After Paris

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copyright © Martin Gunther

Take the time to see my juice? In Paris? Just spit on me then barge right in.

The Authoritative One.

As in: sit there in an L shaped of tensed muscles, misunderstanding. Stutter several times something about the impossibility of knowing I would feel that way about it he could only say he was sorry

but his voice is bitter and he makes no attempt to cover it up

As in: reach under the bed for the coloured hankies, take a couple, double them over. Wedge them between the legs to soak up
i) his ejectamenta: hurry-came
ii) pubic whimpers unstoppable, body-fated, pointless ovarian holler
iii) echo wakes up, lonely:

this is the closest I can get

***

“Either all around or in its wake the explicit requires the implicit; for in order to say anything, there are other things which must not be said.” (Macherey, 2004)


After Paris: from my novel-in-progress, Verses Nature. Context of excerpt: He took her to the City of Love. It was supposed to be a dirty weekend to pep up their marriage, backbroken by years of Catholic sex. Of patriarchal righteousness. Her explanation, not his. His’d be that she wasn’t making an effort, he’d show her how.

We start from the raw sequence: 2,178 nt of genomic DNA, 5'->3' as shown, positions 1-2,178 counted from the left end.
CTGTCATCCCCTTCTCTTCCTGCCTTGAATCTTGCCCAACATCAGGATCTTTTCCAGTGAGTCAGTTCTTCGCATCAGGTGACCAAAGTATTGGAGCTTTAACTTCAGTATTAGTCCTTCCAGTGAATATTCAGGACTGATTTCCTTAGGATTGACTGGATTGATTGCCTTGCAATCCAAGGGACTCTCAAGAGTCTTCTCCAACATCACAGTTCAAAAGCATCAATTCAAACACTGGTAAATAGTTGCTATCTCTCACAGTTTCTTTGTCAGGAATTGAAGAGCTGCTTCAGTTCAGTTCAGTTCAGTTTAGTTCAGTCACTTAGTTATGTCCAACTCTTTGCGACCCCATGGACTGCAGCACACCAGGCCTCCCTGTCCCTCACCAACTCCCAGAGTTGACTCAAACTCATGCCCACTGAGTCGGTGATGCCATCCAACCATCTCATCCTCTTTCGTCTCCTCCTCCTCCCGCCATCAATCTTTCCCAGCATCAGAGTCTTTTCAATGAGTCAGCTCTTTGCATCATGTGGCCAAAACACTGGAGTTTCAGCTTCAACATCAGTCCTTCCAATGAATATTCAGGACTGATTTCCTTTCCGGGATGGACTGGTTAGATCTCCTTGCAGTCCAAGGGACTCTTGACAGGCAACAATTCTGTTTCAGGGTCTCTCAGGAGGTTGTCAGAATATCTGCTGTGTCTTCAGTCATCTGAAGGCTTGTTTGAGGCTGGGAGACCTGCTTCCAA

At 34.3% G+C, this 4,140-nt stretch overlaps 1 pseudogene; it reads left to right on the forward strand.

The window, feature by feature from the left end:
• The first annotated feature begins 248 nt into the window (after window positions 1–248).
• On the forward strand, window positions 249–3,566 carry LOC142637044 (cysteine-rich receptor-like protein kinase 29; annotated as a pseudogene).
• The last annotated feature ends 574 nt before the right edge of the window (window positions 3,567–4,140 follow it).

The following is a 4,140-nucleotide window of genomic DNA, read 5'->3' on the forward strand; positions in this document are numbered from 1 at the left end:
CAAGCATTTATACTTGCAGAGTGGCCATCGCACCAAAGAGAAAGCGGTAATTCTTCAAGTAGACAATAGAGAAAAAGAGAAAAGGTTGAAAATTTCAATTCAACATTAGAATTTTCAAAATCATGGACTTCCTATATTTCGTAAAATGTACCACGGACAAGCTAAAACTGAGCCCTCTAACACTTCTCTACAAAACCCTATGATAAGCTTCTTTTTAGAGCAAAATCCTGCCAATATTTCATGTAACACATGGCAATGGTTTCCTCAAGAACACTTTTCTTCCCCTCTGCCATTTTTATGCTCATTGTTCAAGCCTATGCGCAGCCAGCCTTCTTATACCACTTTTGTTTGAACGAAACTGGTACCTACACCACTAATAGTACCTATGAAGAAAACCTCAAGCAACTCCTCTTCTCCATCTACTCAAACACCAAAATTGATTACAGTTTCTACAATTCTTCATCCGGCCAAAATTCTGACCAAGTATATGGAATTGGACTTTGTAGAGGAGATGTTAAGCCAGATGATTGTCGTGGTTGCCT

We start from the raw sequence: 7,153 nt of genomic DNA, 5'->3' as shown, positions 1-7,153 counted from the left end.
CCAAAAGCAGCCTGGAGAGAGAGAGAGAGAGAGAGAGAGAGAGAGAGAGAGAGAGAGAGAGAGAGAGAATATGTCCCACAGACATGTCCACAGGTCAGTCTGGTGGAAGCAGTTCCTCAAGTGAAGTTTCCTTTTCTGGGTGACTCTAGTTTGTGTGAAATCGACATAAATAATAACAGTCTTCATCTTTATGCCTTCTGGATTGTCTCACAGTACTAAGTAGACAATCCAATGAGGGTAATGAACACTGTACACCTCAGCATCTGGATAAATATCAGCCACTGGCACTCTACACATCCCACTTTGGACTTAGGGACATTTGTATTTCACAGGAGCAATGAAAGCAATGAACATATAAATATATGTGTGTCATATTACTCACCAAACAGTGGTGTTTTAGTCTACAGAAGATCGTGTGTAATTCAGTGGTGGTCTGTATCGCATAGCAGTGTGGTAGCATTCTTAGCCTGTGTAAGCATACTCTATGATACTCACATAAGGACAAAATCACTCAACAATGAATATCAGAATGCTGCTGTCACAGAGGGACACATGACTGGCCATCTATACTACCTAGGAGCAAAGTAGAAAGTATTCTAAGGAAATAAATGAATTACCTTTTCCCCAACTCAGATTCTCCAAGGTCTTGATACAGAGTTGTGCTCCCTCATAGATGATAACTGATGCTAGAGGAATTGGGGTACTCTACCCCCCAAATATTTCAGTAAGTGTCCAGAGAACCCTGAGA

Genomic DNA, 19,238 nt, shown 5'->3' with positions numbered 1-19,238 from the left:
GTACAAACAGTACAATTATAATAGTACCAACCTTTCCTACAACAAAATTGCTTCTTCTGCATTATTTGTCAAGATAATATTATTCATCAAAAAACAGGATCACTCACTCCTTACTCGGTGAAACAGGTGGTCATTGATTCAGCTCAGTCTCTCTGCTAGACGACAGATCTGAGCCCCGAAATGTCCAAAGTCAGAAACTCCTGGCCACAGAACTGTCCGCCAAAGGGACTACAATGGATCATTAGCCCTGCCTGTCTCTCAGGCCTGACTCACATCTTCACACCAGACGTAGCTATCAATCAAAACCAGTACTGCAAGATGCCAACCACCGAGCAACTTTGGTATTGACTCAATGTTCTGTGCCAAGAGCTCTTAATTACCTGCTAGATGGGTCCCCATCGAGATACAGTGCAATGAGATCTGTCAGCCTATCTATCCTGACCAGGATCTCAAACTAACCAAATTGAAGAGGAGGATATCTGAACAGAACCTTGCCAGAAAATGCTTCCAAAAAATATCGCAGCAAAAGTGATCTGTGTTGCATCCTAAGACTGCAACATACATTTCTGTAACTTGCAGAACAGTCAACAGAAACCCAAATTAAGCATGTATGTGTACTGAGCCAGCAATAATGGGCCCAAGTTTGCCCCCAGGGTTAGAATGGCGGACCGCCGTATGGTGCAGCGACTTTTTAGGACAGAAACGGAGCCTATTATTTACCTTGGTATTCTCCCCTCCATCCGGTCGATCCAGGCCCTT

So many on the erotica bandwagon, out-trumping each other with steamy love scenes. What about when it’s just a lousy experience you’d rather forget? If you know what I mean, say: Aye! Me louder than the rest: AYE!!!

This is an entry in her diary. The diary comes in handy after her nervous breakdown. Helps her to retrace developments she will have to analyse with her therapist.  I like diaries. Emails. Letters. Like the idea, as a reader, of peeping through the keyhole whilst keeping an ear open for footsteps approaching. Also: the diary, here, hovering between documentary and fiction, between the literary styles associated with each. Diaries have me scooping up stylistic liberties by the armful that’s why I love this form as much as I do direct speech. Documentaries are more prescriptive though their (apparent) neutrality (can we ever stand outside of ourselves?) allows a certain detachment I have come to value when off again scrutinizing.

The challenge for me, in this scene and elsewhere, is to offer a different picture of relationships, of sex, to the one portrayed by my (irresistible) male protagonist, Tatar. Cue card: to which extent do genre, gender and voice overlap? Polarization factor: high. Wo/men speaking a different language (and all that). Need to keep an eye on this so I don’t write my way into any camps I’m none too keen on being/becoming a member of.

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